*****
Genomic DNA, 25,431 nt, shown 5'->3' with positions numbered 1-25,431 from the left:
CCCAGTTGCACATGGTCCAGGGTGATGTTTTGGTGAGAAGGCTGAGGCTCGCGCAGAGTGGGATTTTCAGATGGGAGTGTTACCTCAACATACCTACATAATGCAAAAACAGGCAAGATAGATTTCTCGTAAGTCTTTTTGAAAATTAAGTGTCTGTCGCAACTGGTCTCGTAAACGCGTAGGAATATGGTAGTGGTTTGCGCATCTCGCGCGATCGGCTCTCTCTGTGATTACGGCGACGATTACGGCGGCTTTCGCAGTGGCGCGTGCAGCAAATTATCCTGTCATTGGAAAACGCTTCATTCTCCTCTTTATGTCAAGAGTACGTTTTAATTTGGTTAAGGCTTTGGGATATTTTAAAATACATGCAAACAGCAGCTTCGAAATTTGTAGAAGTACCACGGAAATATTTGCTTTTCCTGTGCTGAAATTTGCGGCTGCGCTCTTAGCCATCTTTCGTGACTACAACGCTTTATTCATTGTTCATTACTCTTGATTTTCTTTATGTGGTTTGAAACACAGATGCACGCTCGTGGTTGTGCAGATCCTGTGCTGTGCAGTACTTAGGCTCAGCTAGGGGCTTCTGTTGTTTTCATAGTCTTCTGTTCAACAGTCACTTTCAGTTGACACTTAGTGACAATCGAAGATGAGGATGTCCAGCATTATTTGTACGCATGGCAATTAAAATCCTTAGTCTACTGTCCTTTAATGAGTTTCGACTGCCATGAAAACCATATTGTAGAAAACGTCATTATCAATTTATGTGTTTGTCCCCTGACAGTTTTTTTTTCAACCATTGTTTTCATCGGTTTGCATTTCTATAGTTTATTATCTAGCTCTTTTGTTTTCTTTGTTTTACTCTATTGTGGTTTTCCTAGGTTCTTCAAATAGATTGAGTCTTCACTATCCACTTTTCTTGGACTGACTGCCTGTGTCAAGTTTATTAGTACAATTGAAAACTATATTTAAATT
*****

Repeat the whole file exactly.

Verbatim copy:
Genomic DNA, 25,431 nt, shown 5'->3' with positions numbered 1-25,431 from the left:
CCCAGTTGCACATGGTCCAGGGTGATGTTTTGGTGAGAAGGCTGAGGCTCGCGCAGAGTGGGATTTTCAGATGGGAGTGTTACCTCAACATACCTACATAATGCAAAAACAGGCAAGATAGATTTCTCGTAAGTCTTTTTGAAAATTAAGTGTCTGTCGCAACTGGTCTCGTAAACGCGTAGGAATATGGTAGTGGTTTGCGCATCTCGCGCGATCGGCTCTCTCTGTGATTACGGCGACGATTACGGCGGCTTTCGCAGTGGCGCGTGCAGCAAATTATCCTGTCATTGGAAAACGCTTCATTCTCCTCTTTATGTCAAGAGTACGTTTTAATTTGGTTAAGGCTTTGGGATATTTTAAAATACATGCAAACAGCAGCTTCGAAATTTGTAGAAGTACCACGGAAATATTTGCTTTTCCTGTGCTGAAATTTGCGGCTGCGCTCTTAGCCATCTTTCGTGACTACAACGCTTTATTCATTGTTCATTACTCTTGATTTTCTTTATGTGGTTTGAAACACAGATGCACGCTCGTGGTTGTGCAGATCCTGTGCTGTGCAGTACTTAGGCTCAGCTAGGGGCTTCTGTTGTTTTCATAGTCTTCTGTTCAACAGTCACTTTCAGTTGACACTTAGTGACAATCGAAGATGAGGATGTCCAGCATTATTTGTACGCATGGCAATTAAAATCCTTAGTCTACTGTCCTTTAATGAGTTTCGACTGCCATGAAAACCATATTGTAGAAAACGTCATTATCAATTTATGTGTTTGTCCCCTGACAGTTTTTTTTTCAACCATTGTTTTCATCGGTTTGCATTTCTATAGTTTATTATCTAGCTCTTTTGTTTTCTTTGTTTTACTCTATTGTGGTTTTCCTAGGTTCTTCAAATAGATTGAGTCTTCACTATCCACTTTTCTTGGACTGACTGCCTGTGTCAAGTTTATTAGTACAATTGAAAACTATATTTAAATT